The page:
One of the most significant pescatarian benefits is vastly improved brain function and development. Fish oil can help improve memory, especially in those with very mild cases of cognitive decline. 

In some cases, people taking fish oil saw an improvement in symptoms related to depression, which could relate to the effects of fish oil on serotonin levels and receptors in the brain, our bodies' natural antidepressant chemicals. 

Strengthens Hair and Skin

Unsaturated fats, like those in fish oil, help with healthy cell development. These essential fatty acids can make your skin glow from the inside out and keep hair and other cells in the body healthy.

Pescatarianism Vs. Vegetarianism: A Comparison

Let's take a closer look to compare these two healthy diets, so you can determine which is the right option for you. 

Health Perspectives

 

Both a vegetarian and pescatarian diets are unquestionably healthy for you when you follow the basic principles of healthy eating and include whole, nutrient-dense foods.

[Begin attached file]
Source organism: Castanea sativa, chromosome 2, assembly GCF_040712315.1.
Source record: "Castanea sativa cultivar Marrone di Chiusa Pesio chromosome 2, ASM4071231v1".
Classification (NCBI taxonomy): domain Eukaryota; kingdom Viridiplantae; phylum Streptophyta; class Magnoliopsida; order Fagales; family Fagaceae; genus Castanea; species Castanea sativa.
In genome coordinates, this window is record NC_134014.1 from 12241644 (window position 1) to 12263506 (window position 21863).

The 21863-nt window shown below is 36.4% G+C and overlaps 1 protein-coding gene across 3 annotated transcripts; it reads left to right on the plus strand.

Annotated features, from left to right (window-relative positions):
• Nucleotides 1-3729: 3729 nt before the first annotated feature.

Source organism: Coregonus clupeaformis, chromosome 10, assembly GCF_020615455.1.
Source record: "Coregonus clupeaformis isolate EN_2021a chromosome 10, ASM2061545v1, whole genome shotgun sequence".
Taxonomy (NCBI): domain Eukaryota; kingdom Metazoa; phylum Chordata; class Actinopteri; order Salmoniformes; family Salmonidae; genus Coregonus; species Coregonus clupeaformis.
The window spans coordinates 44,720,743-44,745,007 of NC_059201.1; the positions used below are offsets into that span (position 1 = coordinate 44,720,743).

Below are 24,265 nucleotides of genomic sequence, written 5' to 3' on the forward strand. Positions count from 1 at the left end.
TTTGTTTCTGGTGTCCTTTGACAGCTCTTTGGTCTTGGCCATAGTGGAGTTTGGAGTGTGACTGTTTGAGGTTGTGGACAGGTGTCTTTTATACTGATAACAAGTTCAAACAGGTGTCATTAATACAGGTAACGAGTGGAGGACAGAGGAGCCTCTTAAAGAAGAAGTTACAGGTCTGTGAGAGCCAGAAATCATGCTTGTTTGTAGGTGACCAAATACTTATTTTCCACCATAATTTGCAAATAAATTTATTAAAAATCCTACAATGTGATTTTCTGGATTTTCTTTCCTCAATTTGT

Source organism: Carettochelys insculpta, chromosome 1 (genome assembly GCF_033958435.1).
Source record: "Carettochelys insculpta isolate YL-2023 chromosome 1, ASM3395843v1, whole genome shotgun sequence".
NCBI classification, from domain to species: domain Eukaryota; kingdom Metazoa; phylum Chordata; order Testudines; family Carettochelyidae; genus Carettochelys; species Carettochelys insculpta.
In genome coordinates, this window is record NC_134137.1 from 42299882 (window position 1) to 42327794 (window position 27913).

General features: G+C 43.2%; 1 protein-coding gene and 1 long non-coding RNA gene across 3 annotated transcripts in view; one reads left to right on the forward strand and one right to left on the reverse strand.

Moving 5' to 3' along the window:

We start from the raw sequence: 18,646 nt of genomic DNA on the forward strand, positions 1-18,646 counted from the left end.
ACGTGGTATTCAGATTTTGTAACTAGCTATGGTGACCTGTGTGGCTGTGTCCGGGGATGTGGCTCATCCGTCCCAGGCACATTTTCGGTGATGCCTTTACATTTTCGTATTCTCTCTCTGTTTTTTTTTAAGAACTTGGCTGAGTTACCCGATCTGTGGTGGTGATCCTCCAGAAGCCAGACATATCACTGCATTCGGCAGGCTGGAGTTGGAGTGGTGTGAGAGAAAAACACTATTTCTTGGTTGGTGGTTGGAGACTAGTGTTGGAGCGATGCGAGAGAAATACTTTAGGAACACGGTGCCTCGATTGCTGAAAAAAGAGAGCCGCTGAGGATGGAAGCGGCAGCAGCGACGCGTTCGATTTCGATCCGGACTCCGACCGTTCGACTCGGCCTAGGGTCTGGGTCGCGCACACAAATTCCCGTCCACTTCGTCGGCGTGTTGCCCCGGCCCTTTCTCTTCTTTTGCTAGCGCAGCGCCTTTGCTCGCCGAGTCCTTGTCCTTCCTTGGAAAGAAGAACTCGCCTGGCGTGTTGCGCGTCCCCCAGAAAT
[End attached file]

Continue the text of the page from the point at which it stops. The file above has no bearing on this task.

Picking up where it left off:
Pescatarianism should offer all of the benefits of a plant-based diet, plus the added benefits of eating fish.

Fish is a crucial source of heart-healthy omega-3 fatty acids. Although vegetarians can eat plant-based omega-3s, introducing fish into your diet makes the process easier. 

The only potential disadvantage for your health is mercury exposure, a substance that can build up in our bodies and cause harmful toxicity, even in small amounts. To reduce overexposure to mercury, choose fish that are naturally lower in mercury, and eat fish in moderation while enjoying more plant-based food. Limit fish consumption to two meals per week as much as possible.

Ethical Implications

The ethical choice presented for eating fish is very individual and cannot be decided for you by anyone else. 

While some researchers argue that fish can feel no pain, killing a living being for consumption may still feel uncomfortable for you. 

The best way to decide whether you feel morally comfortable consuming fish is to do your research on fishing and fish-farming practices to see if they align with your values. 

Final Verdict: Which Vegetarian Diet is Best?

Both pescatarianism and vegetarianism offer a slew of undeniable health benefits. They're both low in saturated fats and high in healthy unsaturated fats, fiber, vitamins, and minerals. 

Pescatarians reap the added benefits of extra lean protein and high omega-3 fatty acids in fish and seafood. 

While not every vegetarian will feel comfortable eating fish, if you're ethically okay with the idea of eating fish, include low-mercury fish sources in your diet in moderation.